Playing tourist in St Vincent

Sanitas is safely tucked into Admiralty Bay on the island of Bequia in St Vincent and the Grenadines, greatly looking forward to an island Christmas. 🎄 Yesterday, we went on a grand adventure to the nearby big island of St Vincent to explore its west coast and to visit waterfalls, and the REAL Pirates of the Carribean 🏴‍☠️

Have I admitted our greatest fault as a cruising couple? We ALWAYS run a bit late. This time, I blame the Rum Shack Tour we attended the night before. Our cruising friends on SV Sonder must have been a little worried, because they called us “Are you awake? Are you on your way to the ferry? Should we just buy our tickets and go aboard?” No worries, mon. We made it just in time and found great seats on the upper deck to watch the world go by for the 1-hour ferry trip to the big island.

Fraser (the best tour guide in St Vincent!) met us at the ferry terminal, waving wildly to get our attention amid the hustle and bustle of Kingstown on one of the last full shopping days before Christmas. The six of us settled into his pristine white van and set off through the capital city traffic and soon onto the quieter, winding, motion-sickness-inducing west coast “highway”. After stops at stunning viewpoints of Kingstown and several black sand beaches, we made it to gorgeous DarkView Falls. We set off on an intrepid hike through the jungle, crossing a swaying bamboo bridge over a raging river to find the falls. Just kidding! We all did the walk in flip flops. The falls are impressive and beautiful, but today the pool was a bit too shallow for swimming. Fraser did jump in long enough to find us some cute little freshwater crayfish to cuddle.

Next stop, Walliabou Bay where Disney built an entire small city to play the part of Port Royal in the first Pirates of the Carribean movie. Much of it has faded over the years, but the jetty and a few buildings have been preserved as a museum. And of course there’s a bar/restaurant whose walls are covered with photos of the stars Johnny Depp and Keira Knightly smiling and mugging for the camera with local kids. Fraser told us a few stories about the filming and how it completely took over the island – there were no hotel rooms anywhere on the island, with some crew staying on yachts and even a boat ride away on Bequia. It’s kind of fun – by now we’ve sailed Sanitas into many of the most beautiful spots where the franchise was filmed. We’re going to have to watch all of the movies again!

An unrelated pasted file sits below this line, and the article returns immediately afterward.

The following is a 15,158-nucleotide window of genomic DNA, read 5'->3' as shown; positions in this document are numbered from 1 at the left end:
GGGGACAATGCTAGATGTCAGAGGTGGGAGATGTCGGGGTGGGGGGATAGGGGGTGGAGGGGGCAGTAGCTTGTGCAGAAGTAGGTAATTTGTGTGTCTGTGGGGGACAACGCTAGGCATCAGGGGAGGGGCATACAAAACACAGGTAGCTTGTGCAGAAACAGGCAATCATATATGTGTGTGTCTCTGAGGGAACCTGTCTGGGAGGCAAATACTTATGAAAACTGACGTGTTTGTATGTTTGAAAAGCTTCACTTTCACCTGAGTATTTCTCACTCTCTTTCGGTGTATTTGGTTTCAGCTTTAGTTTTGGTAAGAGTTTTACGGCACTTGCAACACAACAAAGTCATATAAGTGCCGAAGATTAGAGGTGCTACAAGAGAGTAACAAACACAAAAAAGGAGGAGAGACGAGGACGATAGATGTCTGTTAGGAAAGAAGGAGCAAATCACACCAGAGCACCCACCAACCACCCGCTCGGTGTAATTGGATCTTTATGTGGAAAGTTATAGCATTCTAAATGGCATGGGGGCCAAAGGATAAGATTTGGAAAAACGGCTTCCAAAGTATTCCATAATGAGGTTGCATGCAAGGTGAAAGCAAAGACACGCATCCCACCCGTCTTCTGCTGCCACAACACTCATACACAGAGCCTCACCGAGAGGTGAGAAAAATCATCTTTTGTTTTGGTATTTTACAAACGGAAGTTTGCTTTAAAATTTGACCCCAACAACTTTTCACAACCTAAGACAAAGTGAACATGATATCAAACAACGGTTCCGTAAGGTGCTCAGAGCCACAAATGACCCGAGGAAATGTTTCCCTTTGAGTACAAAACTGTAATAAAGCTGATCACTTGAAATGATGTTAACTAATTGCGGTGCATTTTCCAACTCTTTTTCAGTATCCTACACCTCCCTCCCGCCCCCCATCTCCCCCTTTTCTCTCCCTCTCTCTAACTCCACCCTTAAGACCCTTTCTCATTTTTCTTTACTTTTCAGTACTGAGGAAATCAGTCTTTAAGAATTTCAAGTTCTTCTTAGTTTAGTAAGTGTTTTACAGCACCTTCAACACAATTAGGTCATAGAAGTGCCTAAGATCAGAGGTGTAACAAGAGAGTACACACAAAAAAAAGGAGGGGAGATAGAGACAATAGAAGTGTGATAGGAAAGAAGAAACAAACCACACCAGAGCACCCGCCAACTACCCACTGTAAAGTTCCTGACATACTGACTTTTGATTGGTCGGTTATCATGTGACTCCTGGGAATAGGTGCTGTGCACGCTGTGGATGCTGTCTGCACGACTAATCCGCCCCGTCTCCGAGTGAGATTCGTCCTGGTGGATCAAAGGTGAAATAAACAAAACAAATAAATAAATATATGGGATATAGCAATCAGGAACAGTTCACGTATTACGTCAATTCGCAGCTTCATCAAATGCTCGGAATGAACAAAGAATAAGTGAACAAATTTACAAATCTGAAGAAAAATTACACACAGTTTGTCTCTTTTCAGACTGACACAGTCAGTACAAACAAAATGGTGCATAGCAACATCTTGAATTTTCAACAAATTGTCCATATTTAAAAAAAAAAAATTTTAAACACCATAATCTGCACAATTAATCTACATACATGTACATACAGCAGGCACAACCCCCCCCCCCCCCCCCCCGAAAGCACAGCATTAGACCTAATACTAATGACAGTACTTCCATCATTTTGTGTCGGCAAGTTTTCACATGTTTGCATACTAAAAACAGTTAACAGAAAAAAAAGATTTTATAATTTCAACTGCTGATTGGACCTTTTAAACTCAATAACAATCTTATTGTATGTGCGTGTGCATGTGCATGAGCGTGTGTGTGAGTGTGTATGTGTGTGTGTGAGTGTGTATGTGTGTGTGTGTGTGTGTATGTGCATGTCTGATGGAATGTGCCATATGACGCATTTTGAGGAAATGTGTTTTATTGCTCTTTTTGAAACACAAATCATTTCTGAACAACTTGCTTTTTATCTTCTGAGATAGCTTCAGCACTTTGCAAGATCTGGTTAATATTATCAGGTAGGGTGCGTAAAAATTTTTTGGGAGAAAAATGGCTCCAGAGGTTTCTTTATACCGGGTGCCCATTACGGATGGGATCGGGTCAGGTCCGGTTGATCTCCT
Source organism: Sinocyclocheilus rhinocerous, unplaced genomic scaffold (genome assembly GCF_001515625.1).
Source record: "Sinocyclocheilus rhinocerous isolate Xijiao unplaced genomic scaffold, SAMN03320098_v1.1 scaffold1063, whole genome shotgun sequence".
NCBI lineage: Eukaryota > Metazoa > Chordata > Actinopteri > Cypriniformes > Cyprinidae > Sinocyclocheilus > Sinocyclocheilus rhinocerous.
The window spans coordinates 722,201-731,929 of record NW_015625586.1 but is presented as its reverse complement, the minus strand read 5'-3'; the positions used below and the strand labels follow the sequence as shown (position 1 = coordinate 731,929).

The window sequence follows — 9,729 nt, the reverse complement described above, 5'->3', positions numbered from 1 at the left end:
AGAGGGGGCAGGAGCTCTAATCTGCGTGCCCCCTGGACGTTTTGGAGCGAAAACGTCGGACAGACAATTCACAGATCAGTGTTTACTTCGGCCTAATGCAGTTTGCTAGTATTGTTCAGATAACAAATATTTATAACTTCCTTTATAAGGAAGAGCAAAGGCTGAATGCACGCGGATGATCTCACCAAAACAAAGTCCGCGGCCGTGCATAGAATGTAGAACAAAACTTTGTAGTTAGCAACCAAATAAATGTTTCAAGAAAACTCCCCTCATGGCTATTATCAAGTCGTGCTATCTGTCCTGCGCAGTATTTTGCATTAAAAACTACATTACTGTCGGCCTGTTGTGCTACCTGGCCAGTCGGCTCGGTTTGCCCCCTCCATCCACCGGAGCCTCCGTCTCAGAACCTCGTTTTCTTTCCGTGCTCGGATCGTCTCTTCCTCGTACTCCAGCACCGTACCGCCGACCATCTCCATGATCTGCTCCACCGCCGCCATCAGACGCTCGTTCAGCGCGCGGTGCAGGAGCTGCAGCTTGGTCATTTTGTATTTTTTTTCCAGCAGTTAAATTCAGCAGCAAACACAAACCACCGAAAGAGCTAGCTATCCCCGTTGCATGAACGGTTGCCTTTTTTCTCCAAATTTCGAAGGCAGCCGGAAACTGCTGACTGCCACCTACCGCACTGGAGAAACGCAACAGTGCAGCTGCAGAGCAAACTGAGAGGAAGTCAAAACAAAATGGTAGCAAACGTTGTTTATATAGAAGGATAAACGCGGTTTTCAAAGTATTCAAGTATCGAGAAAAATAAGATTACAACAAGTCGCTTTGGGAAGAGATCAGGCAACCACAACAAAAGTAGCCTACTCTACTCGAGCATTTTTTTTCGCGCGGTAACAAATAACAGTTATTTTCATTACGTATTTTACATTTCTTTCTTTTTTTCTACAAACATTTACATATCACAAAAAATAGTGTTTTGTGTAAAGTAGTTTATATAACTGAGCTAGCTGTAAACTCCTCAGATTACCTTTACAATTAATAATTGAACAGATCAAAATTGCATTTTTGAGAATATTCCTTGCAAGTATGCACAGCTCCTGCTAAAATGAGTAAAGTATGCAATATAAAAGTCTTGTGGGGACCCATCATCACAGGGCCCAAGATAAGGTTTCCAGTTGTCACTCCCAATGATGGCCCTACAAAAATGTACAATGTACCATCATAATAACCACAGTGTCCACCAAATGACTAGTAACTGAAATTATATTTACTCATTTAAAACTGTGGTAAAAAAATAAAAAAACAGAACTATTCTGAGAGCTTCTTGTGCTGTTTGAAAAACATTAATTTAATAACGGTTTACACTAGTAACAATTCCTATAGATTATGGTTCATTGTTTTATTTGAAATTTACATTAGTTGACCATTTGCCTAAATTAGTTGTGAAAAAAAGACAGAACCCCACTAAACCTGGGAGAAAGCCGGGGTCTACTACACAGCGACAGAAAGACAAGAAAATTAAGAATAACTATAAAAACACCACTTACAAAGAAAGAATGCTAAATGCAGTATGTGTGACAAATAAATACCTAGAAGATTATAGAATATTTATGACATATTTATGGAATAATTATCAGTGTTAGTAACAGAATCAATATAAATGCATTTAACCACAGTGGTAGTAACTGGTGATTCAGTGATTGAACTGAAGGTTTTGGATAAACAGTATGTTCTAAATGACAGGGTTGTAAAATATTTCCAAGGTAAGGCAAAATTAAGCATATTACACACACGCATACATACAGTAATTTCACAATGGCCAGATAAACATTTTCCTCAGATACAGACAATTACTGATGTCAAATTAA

Fraser’s own house is just down the road from Pirates of the Caribbean Bay. He was kind enough to take us there to meet his family and see his backyard garden. He taught us the island method of picking mangos. Did you ever think about how they get all 800-1000 ripe mangos off a mature tree before they fall to the ground or get eaten by birds? Apparently, you cut the longest bamboo stalk you can find, tie a bag to the end, and hoist the whole massive thing into the air grabbing one mango at a time with the bag. No mango is safe from Fraser’s skill. If I were in charge, only the birds would be fed.

Part of the fun of a Fraser tour is listening the Fraser’s stories – he’s the same tour guide we hired last year for a tour of the east coast of the island just days before the Soufriere volcano erupted! He’s lived and worked his entire life in St Vincent and is clearly a brilliant mind for business and a respected member of the community – proved by how many people stopped to wave and talk to him as we drove through each small town. We learned about Fraser’s childhood of walking 5 miles each way to school when the buses broke down. And his long career as a math teacher and accountant before a layoff inspired him to start his own tour and taxi business. And about his two very smart kids studying accounting and law in Trinidad. Maybe a future prime minister of St Vincent? After a lovely lunch on a black sand beach, we headed back to the hustle and bustle of Kingstown for a bit of veggie shopping before the return ferry. We honestly didn’t need much, because Fraser sent each couple home with three massive mangos from his tree, a huge papaya, and a hand of sweet red bananas.

When our ferry arrived safely back in Bequia after an extremely rough ride, I picked up my Christmas present to myself – a massive bouquet of ginger and birds-of-paradise flowers that arrived on the same ferry. I knew it was going to be big, but was still slightly shocked by the size of the bunch I received for about $15usd. I kept about half of the bouquet and turned it into my tropical Christmas “tree” while Capt. Mike played Santa and delivered extra flowers to three of our buddy boats. It’s beginning to feel a lot like Christmas on Sanitas!

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